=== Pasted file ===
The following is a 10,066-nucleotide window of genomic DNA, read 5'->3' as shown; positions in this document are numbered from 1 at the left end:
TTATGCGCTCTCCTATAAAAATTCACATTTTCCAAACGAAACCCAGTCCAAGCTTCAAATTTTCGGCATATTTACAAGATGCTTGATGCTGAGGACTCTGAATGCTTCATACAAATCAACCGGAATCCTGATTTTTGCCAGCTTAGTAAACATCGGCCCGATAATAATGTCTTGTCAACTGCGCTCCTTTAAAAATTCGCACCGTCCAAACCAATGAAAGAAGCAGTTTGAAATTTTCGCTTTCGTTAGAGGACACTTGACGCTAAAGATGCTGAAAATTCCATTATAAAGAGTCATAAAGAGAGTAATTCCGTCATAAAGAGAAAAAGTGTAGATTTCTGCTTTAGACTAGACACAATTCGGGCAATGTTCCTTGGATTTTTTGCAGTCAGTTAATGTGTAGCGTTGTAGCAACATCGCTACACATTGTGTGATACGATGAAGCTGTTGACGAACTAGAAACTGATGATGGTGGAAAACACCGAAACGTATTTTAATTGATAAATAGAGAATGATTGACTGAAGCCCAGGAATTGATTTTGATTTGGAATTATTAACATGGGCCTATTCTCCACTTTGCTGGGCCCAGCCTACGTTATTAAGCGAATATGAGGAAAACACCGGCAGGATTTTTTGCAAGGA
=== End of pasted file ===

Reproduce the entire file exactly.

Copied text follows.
The following is a 10,066-nucleotide window of genomic DNA, read 5'->3' as shown; positions in this document are numbered from 1 at the left end:
TTATGCGCTCTCCTATAAAAATTCACATTTTCCAAACGAAACCCAGTCCAAGCTTCAAATTTTCGGCATATTTACAAGATGCTTGATGCTGAGGACTCTGAATGCTTCATACAAATCAACCGGAATCCTGATTTTTGCCAGCTTAGTAAACATCGGCCCGATAATAATGTCTTGTCAACTGCGCTCCTTTAAAAATTCGCACCGTCCAAACCAATGAAAGAAGCAGTTTGAAATTTTCGCTTTCGTTAGAGGACACTTGACGCTAAAGATGCTGAAAATTCCATTATAAAGAGTCATAAAGAGAGTAATTCCGTCATAAAGAGAAAAAGTGTAGATTTCTGCTTTAGACTAGACACAATTCGGGCAATGTTCCTTGGATTTTTTGCAGTCAGTTAATGTGTAGCGTTGTAGCAACATCGCTACACATTGTGTGATACGATGAAGCTGTTGACGAACTAGAAACTGATGATGGTGGAAAACACCGAAACGTATTTTAATTGATAAATAGAGAATGATTGACTGAAGCCCAGGAATTGATTTTGATTTGGAATTATTAACATGGGCCTATTCTCCACTTTGCTGGGCCCAGCCTACGTTATTAAGCGAATATGAGGAAAACACCGGCAGGATTTTTTGCAAGGA